If you have a writing practice which begins with a quickly written and almost inevitably loose first draft, then you need a range of strategies that you can call on to beat the text into shape. And even if you start your writing by planning, you’ll undoubtedly write something at some point which just doesn’t work as you thought it would.
It’s time for revision.
There are some obvious approaches to revising a very crappy first draft – perhaps (re)writing an abstract or outline now that you know better what to say and using it as a road map for some cut and paste work. Perhaps using Rachel Cayley’s approach to reverse outlining.
However, you may well find yourself stuck. At the end of the first draft you can’t quite see how to kick off the revising process. You have words. All. The. Words. But they don’t seem amenable to being moved around. They resist your interventions.
If this is you, then it might be time for a bit of radical re-visioning. You need to see your text in a different light.
Here are seven playful strategies to get you into the spirit of re-vision. They require you to move things around to see where and how the rewriting needs to happen. They are intended to disrupt the ways in which you have already thought about your topic. They distance you from your text.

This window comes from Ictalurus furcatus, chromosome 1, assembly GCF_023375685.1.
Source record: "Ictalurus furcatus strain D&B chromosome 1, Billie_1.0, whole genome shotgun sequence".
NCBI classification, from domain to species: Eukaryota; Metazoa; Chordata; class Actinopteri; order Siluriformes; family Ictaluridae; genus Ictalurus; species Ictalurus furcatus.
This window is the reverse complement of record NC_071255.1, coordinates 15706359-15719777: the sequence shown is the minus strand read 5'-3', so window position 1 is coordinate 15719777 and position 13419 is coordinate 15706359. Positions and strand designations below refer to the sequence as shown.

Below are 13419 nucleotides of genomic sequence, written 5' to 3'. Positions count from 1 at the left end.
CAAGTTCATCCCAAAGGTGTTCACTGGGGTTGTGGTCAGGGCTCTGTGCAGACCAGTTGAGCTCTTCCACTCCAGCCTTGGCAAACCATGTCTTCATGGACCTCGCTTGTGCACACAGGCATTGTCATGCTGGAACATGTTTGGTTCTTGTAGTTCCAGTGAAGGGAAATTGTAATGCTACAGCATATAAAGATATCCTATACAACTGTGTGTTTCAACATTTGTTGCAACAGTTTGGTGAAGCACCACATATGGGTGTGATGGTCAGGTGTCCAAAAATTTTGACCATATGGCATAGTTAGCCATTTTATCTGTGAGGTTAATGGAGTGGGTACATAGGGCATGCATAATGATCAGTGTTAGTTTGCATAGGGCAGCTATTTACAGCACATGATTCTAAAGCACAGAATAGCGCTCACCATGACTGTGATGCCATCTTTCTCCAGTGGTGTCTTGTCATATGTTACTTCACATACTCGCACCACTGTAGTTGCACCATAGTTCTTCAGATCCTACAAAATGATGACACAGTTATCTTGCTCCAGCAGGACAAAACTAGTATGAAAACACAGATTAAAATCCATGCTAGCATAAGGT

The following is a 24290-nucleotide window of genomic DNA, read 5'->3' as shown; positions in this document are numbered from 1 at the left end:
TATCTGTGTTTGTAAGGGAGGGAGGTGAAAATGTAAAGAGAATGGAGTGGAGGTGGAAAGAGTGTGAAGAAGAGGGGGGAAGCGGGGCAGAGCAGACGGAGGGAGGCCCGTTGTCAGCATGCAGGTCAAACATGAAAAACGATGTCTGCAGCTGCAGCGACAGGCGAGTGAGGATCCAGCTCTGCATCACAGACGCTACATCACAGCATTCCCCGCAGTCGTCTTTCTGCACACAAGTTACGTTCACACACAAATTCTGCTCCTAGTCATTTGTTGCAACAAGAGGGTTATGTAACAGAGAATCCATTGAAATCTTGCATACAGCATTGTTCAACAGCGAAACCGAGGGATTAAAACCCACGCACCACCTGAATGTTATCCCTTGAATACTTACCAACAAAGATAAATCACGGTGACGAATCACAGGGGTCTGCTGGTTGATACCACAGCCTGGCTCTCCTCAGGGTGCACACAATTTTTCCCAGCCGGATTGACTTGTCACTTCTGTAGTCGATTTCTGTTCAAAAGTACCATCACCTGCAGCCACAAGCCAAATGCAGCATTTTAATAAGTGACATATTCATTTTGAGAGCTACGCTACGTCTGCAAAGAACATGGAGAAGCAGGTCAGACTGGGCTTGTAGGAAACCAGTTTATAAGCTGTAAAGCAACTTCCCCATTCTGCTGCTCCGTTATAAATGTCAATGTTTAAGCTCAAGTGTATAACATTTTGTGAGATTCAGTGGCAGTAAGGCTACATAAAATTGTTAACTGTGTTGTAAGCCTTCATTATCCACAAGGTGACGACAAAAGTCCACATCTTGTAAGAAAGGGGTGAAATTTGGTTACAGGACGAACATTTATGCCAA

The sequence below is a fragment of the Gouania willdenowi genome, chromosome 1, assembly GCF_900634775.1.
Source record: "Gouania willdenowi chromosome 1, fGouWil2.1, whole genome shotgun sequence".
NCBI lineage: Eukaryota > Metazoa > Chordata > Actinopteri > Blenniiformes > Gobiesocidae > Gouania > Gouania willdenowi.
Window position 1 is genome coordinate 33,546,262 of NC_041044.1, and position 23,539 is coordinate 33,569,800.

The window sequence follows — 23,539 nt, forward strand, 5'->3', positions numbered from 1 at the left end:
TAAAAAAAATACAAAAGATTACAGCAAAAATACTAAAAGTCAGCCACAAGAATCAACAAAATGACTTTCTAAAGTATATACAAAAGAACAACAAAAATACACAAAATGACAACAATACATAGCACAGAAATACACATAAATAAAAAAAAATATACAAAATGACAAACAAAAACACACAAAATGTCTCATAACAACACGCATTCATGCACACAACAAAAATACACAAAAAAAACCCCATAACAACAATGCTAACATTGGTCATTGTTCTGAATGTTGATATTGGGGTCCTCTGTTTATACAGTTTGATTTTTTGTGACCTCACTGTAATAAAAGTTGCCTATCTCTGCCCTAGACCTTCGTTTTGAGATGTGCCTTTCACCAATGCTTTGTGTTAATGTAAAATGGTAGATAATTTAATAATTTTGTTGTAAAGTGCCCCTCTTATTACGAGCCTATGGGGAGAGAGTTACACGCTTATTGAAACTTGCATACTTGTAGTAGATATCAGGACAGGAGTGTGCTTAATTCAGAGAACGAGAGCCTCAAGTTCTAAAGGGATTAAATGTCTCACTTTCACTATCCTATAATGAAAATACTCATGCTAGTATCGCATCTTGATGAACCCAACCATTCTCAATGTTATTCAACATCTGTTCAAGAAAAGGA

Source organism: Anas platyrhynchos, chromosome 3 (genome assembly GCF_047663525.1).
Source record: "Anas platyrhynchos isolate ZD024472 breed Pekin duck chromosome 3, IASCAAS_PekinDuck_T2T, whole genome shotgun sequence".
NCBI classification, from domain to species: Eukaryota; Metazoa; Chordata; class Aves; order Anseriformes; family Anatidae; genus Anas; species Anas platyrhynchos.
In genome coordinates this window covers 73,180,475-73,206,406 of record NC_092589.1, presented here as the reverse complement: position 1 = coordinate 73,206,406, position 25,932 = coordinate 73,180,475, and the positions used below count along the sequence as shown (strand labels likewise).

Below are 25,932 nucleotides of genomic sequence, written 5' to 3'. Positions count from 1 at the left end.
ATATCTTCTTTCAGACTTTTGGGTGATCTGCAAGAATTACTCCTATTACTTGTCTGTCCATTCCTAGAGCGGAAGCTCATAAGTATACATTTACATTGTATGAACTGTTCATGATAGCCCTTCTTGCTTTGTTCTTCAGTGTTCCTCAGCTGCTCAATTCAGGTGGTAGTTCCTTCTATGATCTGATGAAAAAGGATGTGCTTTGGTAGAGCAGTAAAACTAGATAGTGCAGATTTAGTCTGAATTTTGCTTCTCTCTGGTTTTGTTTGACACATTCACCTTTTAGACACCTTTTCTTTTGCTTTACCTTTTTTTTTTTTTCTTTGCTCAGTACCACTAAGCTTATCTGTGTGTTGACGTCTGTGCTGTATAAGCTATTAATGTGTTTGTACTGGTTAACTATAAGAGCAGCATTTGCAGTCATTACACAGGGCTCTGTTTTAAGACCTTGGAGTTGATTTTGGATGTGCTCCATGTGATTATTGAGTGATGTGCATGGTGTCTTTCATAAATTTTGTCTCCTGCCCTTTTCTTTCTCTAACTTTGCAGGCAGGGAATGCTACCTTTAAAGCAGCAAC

The seven strategies are from Kristen Iversen’s book Shadow Boxing. Art and craft in creative non-fiction. Iversen describes these strategies as ways to ‘trick your rational mind’. She advocates exercises which ‘help remove, at least temporarily, the emotional attachment you may feel to a particular piece of writing’. While Iversen’s strategies were written for creative non–fiction writers, they also work for scholarly writing – they can spark off new insights about the argument you want to make.
Seven playful and creative strategies for re-vision. Seeing anew. As Iversen urges, ‘Learn to love revision, not to fight it. Keep yourself open to creative possibilities.’
Iversen’s creative strategies for re-vision
- Find the best line you have written. Use it as the beginning sentence of the new paper.
- Remove the first paragraph and start from the second.
- Remove the first page and start from the second.
- Take the last paragraph and use it as your starter.
- Find your best paragraph and start the piece there.
- Throw the pages in the air to form a new order. Use this to make a new outline.
- Cut the first three pages into paragraphs. Turn them over, face down so you can only see the blank sides. Arrange them in a new and random order. Turn them over so that you can read them again. What do you see? What new sense has been made and where?
(Adapted from Iversen, 2004, pp 171-172)
If you’re stuck with nowhere to go with your first draft, it may be a very good idea to tear yourself away from the staring at the screen. Try out a couple of these more creative and radical re-visioning strategies and see what you can see.
You may like to check out Iversen’s book in your university library. You may like to also check out a collection of patter posts on revising and editing.
Image credit,: Mongoose Flemmish, Flickr Commons